As Sourcrates says, much more information needed. On the face of it, no, it does not seem to meet proportionality, and yes, as luvsmoothies says, you may be able to try and seek a detailed assessment, but that is not a straightforward process - courts are reluctant to allow it these days and much prefer mediation and/or paper based assessment for which you would need to prepare a Bundle in the correct format in any event.


    Bottom line, it depends on the detail of how the costs have been incurred, and fighting it might well to turn out to be a pyric victory given the sums involved.
    Originally posted by Spatton
    its to do with ground rent arrears and a potential forfeiture of the lease. Those are the legal fees accrued. The court case hasn't actually started yet

    Essentially they have used a sledgehammer to crack a nut its a clear breach of the lease no doubt.

    Does CPR 44.3 and the proportionality test come into play here?

    This is exactly like our situation:

    https://www.justanswer.com/uk-law/8ah1a-hi-daughter-received-communication-below-regarding.html
    Last edited by pioneer22; 06-07-2017 at 6:57 PM.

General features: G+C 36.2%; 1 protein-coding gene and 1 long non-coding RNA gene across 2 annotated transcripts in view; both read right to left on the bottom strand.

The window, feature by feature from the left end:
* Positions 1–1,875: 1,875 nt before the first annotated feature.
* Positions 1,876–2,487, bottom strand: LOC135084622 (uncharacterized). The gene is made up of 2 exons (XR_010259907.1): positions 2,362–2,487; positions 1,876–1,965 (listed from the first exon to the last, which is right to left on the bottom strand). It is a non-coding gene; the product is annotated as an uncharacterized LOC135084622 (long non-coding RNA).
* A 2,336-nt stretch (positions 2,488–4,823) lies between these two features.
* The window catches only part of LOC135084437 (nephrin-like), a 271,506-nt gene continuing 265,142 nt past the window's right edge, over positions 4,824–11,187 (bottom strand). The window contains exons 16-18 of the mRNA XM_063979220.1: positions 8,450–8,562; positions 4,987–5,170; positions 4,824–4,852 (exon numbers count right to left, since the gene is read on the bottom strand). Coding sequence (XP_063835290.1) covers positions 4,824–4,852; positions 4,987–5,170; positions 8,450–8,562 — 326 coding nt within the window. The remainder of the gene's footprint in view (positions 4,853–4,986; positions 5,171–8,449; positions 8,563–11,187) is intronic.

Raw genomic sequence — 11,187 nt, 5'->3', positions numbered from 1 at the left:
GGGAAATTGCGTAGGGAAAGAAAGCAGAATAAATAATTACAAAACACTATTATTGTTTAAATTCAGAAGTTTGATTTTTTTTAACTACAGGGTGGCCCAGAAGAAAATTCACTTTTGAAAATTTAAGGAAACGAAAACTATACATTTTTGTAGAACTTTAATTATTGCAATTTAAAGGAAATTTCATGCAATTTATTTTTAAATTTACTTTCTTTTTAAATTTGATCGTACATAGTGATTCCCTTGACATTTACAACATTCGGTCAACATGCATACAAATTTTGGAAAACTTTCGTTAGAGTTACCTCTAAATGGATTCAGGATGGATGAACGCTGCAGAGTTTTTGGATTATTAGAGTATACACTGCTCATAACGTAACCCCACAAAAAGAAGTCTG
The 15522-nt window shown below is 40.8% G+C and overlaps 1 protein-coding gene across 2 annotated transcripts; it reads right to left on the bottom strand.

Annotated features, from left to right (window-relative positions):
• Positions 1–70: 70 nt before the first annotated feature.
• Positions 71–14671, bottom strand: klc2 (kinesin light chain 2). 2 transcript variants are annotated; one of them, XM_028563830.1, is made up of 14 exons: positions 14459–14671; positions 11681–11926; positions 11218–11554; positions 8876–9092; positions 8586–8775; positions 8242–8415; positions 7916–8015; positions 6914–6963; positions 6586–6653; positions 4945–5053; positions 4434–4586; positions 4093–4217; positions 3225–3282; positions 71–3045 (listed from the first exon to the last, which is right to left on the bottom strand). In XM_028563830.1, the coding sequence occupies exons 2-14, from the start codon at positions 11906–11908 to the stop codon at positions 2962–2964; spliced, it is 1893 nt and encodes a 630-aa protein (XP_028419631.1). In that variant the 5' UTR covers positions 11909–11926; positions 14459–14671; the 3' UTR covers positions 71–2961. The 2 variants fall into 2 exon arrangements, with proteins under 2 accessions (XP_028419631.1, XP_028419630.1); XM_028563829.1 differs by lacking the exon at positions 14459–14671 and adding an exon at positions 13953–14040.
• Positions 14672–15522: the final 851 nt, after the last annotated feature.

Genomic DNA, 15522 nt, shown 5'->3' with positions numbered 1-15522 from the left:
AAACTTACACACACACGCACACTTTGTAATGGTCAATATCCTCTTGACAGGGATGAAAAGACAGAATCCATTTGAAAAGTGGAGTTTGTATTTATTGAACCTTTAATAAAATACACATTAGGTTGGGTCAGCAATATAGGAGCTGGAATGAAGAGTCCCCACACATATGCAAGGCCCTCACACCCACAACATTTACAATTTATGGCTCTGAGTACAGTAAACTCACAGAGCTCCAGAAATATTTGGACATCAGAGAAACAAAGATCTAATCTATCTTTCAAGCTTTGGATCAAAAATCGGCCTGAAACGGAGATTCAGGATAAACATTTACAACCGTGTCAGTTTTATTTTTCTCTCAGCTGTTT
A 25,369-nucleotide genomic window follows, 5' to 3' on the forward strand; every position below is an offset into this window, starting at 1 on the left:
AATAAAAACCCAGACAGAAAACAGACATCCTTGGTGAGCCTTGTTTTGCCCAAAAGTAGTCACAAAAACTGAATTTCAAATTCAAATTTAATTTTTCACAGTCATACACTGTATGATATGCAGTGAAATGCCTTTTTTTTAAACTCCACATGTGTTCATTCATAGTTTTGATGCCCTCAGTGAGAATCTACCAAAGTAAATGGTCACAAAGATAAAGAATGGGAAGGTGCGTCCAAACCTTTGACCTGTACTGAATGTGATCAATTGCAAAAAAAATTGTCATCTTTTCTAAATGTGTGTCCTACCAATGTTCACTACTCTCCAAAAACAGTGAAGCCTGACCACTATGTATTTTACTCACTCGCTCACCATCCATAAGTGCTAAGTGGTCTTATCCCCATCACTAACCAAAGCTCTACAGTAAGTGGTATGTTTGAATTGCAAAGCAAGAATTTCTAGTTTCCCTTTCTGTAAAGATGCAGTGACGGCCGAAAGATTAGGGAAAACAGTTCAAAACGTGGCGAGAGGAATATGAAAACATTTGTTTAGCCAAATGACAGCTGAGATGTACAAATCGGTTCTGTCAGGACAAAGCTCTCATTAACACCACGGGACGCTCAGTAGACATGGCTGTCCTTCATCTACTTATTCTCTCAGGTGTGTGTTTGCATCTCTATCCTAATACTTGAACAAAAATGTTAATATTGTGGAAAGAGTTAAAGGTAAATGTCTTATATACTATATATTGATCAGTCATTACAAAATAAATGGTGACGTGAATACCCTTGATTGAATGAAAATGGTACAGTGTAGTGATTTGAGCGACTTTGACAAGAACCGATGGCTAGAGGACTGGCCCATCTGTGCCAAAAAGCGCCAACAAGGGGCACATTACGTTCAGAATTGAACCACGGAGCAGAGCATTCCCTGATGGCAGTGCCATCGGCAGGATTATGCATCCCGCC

• pioneer22
    • By pioneer22 7th Jul 17, 6:40 PM
    • 412 Posts
    • 151 Thanks
    pioneer22
    • #7
    • 7th Jul 17, 6:40 PM
    • #7
    • 7th Jul 17, 6:40 PM
    Just wondering if anyone had a chance to have a look at my update.
    • Spatton
    • By Spatton 8th Jul 17, 12:08 PM
    • 30 Posts
    • 35 Thanks
    Spatton
    • #8
    • 8th Jul 17, 12:08 PM
    • #8
    • 8th Jul 17, 12:08 PM
    Apologies, don't necessarily check in every day.


    As before, still more detail needed but appreciate you may not want to publish all your private details. Assuming on the basis of information provided it's similar circumstances, but the level of costs relative to debt suggests it's more complex than that (i.e. more time had to be spent), or whoever is chasing down the debt has secured some heavy duty lawyers who charge above guideline rate per hour - which they are perfectly entitled to do, unfortunately. Analogous to whether you buy own label or branded in the supermarket.


    Possible starting point could be to ask to see a breakdown of their time-recording to try and find out how the costs have been racked up.


    Also possibly as re CPR 44.3, BUT still need more detail - and it goes both ways. Yes, lawyers are usually heavy handed, but if the defending party hasn't been absolutely faultless in their behaviour then it can be a case of be careful what you wish for, (remembering that ignorance in all of its various forms is not a defence).
    • pioneer22
    • By pioneer22 9th Jul 17, 12:11 AM
    • 412 Posts
    • 151 Thanks
    pioneer22
    • #9
    • 9th Jul 17, 12:11 AM
    • #9
    • 9th Jul 17, 12:11 AM
    Apologies, don't necessarily check in every day.